The Monday before my course started I decided to make the most of a day of freedom. Destination: the V&A. It was a blissful day, 5 hours spent wandering around the museum by myself. Perhaps that sounds lonely, but losing myself in the labyrinth of a museum was sheer bliss. I felt as calm as the cool white stone of the sculptures as I drifted through continents and centuries.
Eating my sandwiches in the courtyard I spotted these plaques tucked into a corner that made me smile.
Perhaps it is wrong of me, but I completely missed out the paintings. I don't know why, but all those towering canvases of surly nobels in dark shades don't do much for me. But give me some good iron work...
That is the thing I love about the V&A: there is something for everyone. I love anything domestic - tables, chairs and pretty mirrors, but also jewellery, Islamic tiles and twisting black patterns of iron. It got me thinking about how we define art, and how anyone can begin to classify what is 'good' art or not when it is so subjective and deeply personal.
To me intricate iron keys were more beautiful than ancient portraits. Is art defined by the craftmanship behind it, by the tradition of the art form or simply by whether something is beautiful and worth hanging on a wall? If it is the latter the edges of art become particularly hazy. I would happily look at the beautiful softness of the old wood and stone I saw in one of the rooms every single day. And what about the smooth and beautiful apricot coloured shell? That, to me, is more beautiful than any painting.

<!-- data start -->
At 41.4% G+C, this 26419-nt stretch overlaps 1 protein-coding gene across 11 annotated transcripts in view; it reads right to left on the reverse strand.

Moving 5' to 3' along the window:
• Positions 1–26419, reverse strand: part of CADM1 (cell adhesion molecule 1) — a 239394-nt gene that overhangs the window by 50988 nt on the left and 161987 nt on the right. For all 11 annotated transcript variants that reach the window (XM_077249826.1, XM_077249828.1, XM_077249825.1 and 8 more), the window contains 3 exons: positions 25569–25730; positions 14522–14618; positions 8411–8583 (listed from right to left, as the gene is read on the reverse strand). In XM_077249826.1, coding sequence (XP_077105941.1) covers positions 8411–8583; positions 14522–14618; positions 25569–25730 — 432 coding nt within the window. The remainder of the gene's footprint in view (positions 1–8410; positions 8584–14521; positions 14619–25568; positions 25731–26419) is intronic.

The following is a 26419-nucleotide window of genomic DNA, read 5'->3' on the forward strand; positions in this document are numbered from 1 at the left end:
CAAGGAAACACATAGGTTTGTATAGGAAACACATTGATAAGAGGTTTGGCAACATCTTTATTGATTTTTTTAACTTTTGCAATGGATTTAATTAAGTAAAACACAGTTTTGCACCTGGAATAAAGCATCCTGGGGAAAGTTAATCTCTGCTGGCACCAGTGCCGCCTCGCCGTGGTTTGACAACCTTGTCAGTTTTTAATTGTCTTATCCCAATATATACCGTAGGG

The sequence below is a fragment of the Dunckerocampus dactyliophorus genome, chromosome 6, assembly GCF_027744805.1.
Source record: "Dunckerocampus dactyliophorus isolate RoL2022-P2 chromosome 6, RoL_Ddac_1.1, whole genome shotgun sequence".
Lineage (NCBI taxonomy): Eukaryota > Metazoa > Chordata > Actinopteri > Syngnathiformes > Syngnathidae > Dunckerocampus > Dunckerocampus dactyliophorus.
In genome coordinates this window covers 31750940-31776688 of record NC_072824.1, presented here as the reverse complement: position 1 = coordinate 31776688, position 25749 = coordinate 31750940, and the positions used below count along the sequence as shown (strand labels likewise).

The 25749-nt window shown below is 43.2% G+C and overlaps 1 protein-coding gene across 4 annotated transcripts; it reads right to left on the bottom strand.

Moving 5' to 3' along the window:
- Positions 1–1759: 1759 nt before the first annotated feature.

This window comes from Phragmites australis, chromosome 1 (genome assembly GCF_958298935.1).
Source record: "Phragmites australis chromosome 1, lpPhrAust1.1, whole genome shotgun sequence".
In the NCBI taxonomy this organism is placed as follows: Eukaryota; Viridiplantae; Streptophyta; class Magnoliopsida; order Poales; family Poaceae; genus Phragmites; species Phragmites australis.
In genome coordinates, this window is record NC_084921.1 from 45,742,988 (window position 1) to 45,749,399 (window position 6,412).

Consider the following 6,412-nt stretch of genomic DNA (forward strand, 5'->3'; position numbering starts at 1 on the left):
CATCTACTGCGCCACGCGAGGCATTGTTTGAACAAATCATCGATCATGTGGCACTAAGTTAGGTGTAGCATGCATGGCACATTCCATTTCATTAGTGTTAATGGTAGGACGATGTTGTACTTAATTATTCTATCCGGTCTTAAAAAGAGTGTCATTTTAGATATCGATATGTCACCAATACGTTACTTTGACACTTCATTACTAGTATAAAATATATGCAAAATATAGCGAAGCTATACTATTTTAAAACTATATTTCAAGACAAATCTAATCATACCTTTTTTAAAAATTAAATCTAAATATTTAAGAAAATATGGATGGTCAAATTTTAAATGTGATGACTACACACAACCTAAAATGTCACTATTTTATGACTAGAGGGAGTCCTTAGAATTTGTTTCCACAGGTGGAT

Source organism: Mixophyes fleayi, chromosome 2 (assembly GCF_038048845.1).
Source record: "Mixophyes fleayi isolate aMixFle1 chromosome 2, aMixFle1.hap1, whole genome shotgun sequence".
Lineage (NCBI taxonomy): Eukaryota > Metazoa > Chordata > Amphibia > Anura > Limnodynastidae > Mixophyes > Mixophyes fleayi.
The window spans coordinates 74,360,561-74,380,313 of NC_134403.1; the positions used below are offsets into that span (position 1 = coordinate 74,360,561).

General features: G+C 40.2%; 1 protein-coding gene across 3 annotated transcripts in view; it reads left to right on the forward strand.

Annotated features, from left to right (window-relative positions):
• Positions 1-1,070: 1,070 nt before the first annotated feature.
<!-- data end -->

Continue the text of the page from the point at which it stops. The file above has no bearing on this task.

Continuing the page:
Perhaps, however, I am missing the point. The debate over modern art vs more traditional forms is one full of heated opinions and a debate that will no doubt continue to rage for as long humans continue to produce art. But maybe the question in itself contradicts the nature of art. Shouldn't art be about personal expression, personal interpretation and above anything - enjoying the diverse and colourful world our eyes have to offer us.
The V&A book shop is the perfect place for leafing through fashion and art books. I dreamt of leaving carrying piles and piles of new books, smelling that new book smell and looking forward to placing the new additions proudly on my fashion bookshelf. Unfortunately my bank balance meant it was not to be...
"Once upon a time there were four little rabbits, and their names were Flopsy, Mopsy, Cotton-tial and Peter..."
One of the rooms at the V&A at the moment is dedicated to my childhood hero: Beatrix Potter. Surrounded by sketches of bunnies and a world of woodland creatures I could feel myself regressing to childhood. Walking around the room was like walking back through the years. I was once more the chubby little red-head covered in freckles, eating toast from my Mrs Tiggy-Winkle plate and cowering under the covers as my mum read me the frightening tale of Mr McGregor.
Of course I couldn't leave without paying a visit to the fashion rooms. I found myself wishing I had been around in the 70s just so I could have worn an Ossie Clark maxi dress or swirling Zandra Rhodes prints.
Showcased in the V&A were costumes from the stage producion of the Lion King. I remember watching the show when I was younger and being in awe of the costumes, but from my seat in the audience I had no idea how intricate they were. Therefore I really enjoyed seeing them up close and being able to properly appreciate the work that went in to them.
It seems a shame in a way that the audience never gets to see and admire show costumes up this closely.
In another room I found the four-poster bed of my dreams and could have quite happily jumped on to the vibrant ochre and scarlet sheets.
Eventually after 5 hours of wandering my feet gave up and told me it was time to go home. On my way out I paid a quick visit to the shop and very nearly parted with £7o for a special edition laser cut piece by Rob Ryan. I really am in love with everything he does, and although on Monday I may have been good and kept my purse closed, I am determined to one day have something Rob Ryan hanging on my wall.